Things I Fear: Part 1 – Hunger

[Note: The following was written prior to July 15, but I have saved some of my thoughts for postings while I am out of reach of the internet.  Thanks to Cris for helping me out.]
As I mentioned in a previous post, I began the 28-Day Field Course at the Boulder Outdoor Survival School on July 15.  I am extremely excited about this because it’s something I’ve always wanted to do.  
Nonetheless, there are certain things that I fear.  I am a person who loves a lot of things.  However, if I were to make a list of all the things I love in this world and then remove all of the people from that list, the remainder would be about 96% food, drink, and coffee.  (Yes, coffee gets its own category.) 
If you know me at all or if you’ve paid any attention to this blog, you’ve probably noticed that my decisions in life are often dictated by food, drink, and coffee.  I even have a category on this blog entitled Deliciousness.  When you think about it though, an obsession about the deliciousness of food assumes the ready availability of food.  This will not be the case for the next month.  According to the course website, during the first phase after orientation there is “no food except what you find.”  Hmm. 
I have never been truly hungry in my life.  I get grumpy when I’m 15 minutes past my usual meal times.  I have vivid memories of the two times I actually missed a meal.  
With this in mind, I recently came across the following passage from The Hunger Games:
What must it be like, I wonder, to live in a world where food appears at the push of a button?  How would I spend the hours I now commit to combing the woods for sustenance if it were so easy to come by?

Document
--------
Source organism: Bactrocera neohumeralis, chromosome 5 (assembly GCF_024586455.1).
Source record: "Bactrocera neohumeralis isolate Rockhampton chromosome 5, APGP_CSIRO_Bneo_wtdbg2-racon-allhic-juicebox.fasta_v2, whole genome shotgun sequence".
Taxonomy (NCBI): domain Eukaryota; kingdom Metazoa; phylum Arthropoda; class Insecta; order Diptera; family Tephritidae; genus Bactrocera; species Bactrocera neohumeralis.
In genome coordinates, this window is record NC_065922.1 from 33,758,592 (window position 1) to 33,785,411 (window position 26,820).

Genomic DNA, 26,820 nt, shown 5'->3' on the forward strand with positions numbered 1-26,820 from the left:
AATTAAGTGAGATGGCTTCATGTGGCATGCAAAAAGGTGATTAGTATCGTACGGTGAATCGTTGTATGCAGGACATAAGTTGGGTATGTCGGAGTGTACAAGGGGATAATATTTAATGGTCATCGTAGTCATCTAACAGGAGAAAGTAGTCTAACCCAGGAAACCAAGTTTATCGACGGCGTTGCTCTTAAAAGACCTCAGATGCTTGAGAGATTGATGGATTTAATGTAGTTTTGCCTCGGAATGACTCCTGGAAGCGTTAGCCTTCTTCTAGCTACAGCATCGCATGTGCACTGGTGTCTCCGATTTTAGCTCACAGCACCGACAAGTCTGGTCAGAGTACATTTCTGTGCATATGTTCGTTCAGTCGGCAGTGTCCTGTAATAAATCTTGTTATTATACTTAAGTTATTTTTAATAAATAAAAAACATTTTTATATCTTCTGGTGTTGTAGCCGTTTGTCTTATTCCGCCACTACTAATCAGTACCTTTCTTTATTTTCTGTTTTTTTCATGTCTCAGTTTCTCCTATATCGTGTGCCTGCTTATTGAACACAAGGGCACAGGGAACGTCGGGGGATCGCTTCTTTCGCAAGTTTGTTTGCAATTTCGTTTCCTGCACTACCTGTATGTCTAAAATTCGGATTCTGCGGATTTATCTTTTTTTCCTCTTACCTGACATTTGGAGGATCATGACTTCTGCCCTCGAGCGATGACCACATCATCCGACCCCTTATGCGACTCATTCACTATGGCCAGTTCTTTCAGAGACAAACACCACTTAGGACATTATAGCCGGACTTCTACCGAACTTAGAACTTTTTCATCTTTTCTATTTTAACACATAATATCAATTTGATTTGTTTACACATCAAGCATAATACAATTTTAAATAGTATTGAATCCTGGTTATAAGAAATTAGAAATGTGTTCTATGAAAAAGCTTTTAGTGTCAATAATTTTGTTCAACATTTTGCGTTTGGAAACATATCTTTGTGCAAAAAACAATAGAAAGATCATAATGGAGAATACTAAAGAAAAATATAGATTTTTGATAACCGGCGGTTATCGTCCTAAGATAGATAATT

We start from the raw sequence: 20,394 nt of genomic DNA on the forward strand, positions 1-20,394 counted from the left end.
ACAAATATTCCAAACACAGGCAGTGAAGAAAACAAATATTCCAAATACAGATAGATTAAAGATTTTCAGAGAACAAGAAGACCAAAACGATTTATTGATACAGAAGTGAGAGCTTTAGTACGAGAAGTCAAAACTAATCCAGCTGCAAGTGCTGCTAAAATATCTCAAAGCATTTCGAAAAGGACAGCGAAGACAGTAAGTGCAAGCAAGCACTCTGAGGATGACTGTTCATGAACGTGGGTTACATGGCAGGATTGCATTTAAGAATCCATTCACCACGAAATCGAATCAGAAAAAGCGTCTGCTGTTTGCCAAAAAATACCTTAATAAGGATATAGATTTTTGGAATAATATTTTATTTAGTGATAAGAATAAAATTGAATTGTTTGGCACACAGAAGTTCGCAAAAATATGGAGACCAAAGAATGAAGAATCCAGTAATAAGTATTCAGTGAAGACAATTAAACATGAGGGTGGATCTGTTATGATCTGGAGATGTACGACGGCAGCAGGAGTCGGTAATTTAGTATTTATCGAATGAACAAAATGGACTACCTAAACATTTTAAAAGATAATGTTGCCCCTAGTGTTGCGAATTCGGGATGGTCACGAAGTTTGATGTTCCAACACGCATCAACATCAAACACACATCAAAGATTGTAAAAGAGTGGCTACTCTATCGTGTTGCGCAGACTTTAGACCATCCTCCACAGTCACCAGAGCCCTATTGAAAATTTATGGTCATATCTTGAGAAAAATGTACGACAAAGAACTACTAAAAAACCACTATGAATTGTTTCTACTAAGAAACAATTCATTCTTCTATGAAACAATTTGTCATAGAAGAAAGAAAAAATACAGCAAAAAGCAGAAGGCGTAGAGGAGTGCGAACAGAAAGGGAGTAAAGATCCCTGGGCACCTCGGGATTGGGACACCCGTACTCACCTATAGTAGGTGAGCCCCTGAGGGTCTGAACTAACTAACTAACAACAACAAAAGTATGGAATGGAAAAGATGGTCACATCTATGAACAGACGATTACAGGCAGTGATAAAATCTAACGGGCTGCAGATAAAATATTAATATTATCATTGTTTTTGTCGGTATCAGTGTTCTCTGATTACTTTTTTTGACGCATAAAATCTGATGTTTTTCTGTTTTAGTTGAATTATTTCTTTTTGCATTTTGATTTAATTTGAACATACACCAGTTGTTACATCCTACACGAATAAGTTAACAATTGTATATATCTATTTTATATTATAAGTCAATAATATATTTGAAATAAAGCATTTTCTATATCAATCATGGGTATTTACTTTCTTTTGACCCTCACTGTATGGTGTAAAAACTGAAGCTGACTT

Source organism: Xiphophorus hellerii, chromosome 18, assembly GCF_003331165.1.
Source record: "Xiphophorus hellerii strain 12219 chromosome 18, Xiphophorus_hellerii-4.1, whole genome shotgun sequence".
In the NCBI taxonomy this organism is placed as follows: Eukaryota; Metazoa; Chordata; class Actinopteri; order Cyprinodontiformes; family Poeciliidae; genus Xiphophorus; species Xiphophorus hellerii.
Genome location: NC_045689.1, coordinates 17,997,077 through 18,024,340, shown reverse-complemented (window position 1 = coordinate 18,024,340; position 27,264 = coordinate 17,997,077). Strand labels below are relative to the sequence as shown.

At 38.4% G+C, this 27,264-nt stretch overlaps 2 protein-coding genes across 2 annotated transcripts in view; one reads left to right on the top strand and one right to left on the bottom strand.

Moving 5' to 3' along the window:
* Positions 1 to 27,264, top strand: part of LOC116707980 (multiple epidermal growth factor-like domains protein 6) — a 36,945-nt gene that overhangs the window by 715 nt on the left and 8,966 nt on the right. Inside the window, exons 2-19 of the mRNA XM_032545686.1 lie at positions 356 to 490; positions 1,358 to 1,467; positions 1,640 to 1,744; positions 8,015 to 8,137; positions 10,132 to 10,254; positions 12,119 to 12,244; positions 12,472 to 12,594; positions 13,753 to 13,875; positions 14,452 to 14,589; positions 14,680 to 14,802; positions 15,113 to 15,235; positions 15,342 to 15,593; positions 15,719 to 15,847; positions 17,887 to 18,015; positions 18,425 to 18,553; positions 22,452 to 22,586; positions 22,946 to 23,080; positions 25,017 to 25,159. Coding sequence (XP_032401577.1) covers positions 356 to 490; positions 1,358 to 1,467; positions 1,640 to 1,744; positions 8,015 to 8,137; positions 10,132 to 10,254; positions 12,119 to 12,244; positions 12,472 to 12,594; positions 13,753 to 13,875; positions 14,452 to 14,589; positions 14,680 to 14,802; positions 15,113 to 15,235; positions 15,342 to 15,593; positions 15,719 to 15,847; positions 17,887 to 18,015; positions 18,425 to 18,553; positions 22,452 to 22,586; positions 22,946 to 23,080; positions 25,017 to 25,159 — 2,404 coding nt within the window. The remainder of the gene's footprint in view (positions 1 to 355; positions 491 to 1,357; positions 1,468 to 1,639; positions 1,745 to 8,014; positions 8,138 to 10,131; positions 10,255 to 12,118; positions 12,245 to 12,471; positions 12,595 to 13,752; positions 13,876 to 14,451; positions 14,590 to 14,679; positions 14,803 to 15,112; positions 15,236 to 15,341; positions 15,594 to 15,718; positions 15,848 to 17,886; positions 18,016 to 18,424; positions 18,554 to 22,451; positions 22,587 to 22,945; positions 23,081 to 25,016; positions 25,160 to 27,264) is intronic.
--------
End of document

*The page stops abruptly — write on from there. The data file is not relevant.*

During the following month, I will have to live in a world with no produce section, no meat and dairy section, no beer imported from Belgium, and above all, no coffee house.  
One of my goals for this year was to consciously practice boldness in order to enhance my ability to savor the deliciousness of life, in all its forms.  This means acknowledging fears and proceeding in spite of those fears.  Over 28 days in the recesses of the Rocky Mountains, I will face my fear of hunger in order to access the deliciousness of finding my own sustenance.  I’ll let you know how it goes.

Pre-Game Jitters

Tomorrow I start the 28-day Field Course at the Boulder Outdoor Survival School in southern Utah. At the moment, I’m sitting in a motel thinking about it and I have to admit, I’m pretty nervous about it.

Here’s a breakdown of the course:

– Ultra-light travel through Southern Utah’s mountains, mesas, and canyons with little more than a blanket, a poncho, and a knife
– No tents, sleeping bags, stoves, or backpacks, and definitely no watches, radios, or cellphones
– The goal is to learn to ‘live in the now’
– Learn the skills of Ancestral Puebloan cultures

On the first phase of the course, no food is allowed except what you find. In later phases, more food is provided but is intentionally restricted to be consistent with a philosophy of using only what you need. There are phases that include hiking 15-30 miles a day. In another phase, they will teach me “animal processing” including slaughter and how to use every part of the animal’s body. Then they leave me alone out there for a period of time to put my new skills to the test.

And here I am, worried about whether I can pass their fitness test so they’ll let me do all this.

Over the next four weeks I will have no access to the internet, among other things. I have asked Cris to periodically post some of my thoughts about this course. She may also update you on her progress in Brazil and Costa Rica, if she feels the urge.